Your IndustryFeb 20 2023

Long-term sickness causing growth in ‘economically inactive’

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Long-term sickness causing growth in ‘economically inactive’
Pexels/Anna Shvets

The growth in economic inactivity is due to a rise in the number of people who have a long-term sickness, according to research by consultants LCP.

In his 2022 Autumn Statement speech, the chancellor drew attention to the fact there are 630,000 more people of working age who are “economically inactive” since the start of the pandemic.  

Since then, work has been going on across government to understand the reasons for this phenomenon, and the March 2023 Budget is expected to include measures designed to get this number down.

Initial commentary on these figures dubbed it a ‘great retirement’, suggesting that large numbers of older workers have chosen to opt out of paid work and are living off their pensions, after they enjoyed a slower pace of life during the pandemic.

However, consultants LCP argued that early retirement is not the cause of this inactivity. 

LCP said retirement explains none of the increase in inactivity since the start of the pandemic, stating there are actually fewer people of working age who are retired now than there were at the start of the pandemic.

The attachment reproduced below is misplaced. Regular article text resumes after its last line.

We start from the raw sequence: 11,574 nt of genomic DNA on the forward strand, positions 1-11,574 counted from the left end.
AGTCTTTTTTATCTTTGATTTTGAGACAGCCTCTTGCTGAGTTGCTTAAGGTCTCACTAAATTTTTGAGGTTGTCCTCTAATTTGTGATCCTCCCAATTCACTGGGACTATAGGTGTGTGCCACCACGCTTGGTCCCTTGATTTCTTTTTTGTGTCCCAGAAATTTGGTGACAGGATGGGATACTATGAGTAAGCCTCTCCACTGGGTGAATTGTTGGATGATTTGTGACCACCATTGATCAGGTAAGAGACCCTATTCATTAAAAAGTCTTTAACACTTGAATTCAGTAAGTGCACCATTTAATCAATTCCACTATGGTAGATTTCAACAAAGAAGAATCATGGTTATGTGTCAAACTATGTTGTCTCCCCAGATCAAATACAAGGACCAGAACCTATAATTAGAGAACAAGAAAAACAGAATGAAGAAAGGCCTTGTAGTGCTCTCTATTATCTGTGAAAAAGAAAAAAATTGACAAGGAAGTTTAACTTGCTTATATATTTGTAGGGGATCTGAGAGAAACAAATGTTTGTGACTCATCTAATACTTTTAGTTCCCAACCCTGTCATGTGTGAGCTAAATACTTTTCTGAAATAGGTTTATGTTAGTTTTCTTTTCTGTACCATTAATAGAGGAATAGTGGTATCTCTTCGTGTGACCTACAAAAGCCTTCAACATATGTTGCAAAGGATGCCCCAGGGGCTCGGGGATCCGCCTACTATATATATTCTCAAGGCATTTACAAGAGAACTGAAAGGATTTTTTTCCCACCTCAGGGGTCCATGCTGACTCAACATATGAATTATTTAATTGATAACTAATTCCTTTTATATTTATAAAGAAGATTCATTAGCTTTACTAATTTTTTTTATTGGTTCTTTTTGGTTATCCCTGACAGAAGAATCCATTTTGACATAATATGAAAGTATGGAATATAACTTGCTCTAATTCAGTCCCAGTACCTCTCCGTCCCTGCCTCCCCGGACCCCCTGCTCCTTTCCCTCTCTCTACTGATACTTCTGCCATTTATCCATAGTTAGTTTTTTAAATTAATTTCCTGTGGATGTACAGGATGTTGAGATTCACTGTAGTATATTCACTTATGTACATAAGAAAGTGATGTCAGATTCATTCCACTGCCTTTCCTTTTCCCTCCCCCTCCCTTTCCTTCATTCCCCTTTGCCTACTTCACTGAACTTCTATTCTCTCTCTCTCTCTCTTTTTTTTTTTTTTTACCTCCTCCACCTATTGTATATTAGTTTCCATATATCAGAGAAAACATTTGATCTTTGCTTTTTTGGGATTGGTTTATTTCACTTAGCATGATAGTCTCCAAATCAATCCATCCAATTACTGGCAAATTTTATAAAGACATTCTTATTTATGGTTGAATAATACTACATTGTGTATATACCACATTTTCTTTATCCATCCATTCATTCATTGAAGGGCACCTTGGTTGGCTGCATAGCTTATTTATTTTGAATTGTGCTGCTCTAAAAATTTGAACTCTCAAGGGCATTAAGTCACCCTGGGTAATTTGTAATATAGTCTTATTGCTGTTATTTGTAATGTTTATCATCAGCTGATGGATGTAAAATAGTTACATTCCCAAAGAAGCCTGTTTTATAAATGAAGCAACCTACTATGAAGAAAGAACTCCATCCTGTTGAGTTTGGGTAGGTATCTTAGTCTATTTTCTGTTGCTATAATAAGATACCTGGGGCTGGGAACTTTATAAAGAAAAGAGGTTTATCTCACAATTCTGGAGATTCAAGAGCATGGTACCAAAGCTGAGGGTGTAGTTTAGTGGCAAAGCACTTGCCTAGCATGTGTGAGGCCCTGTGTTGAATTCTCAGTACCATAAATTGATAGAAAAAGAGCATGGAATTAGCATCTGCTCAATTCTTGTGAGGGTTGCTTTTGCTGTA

Instead, it said there has instead been a big rise in the number of people who are long-term sick as the key factor, especially among the over 50s. 

This is summarised in the chart below:

Source: ONS statistics for seasonally adjusted levels of economic inactivity.  Base period is Dec 19 – Jan 20, latest data is for Oct 22 – Dec 22.

Steve Webb, partner at LCP, said: “There is a real risk of the government ‘barking up the wrong tree’ when it comes to the growth in economic inactivity. 

“Policy solutions which aim to reduce early retirement or to encourage the retired out of retirement are likely to have only limited effect in reversing recent trends.  

“Instead, the policy effort needs to be focused around understanding why flows into long-term sickness have grown and on early intervention to prevent people’s health from deteriorating.”

The research by the firm combines a range of data sources to understand what is going on - such as the ONS Labour Force Survey data (the same source as used for the chancellor’s figure), DWP benefits data and NHS waiting list data for England.

Key findings found that the growth in economic inactivity is not just about the over 50s with nearly half (45 per cent) of the chancellor’s 630,000 figure for the growth in inactivity relating to those aged under 50.

It said a large part of the growth among those under 50 is in the numbers in full-time education.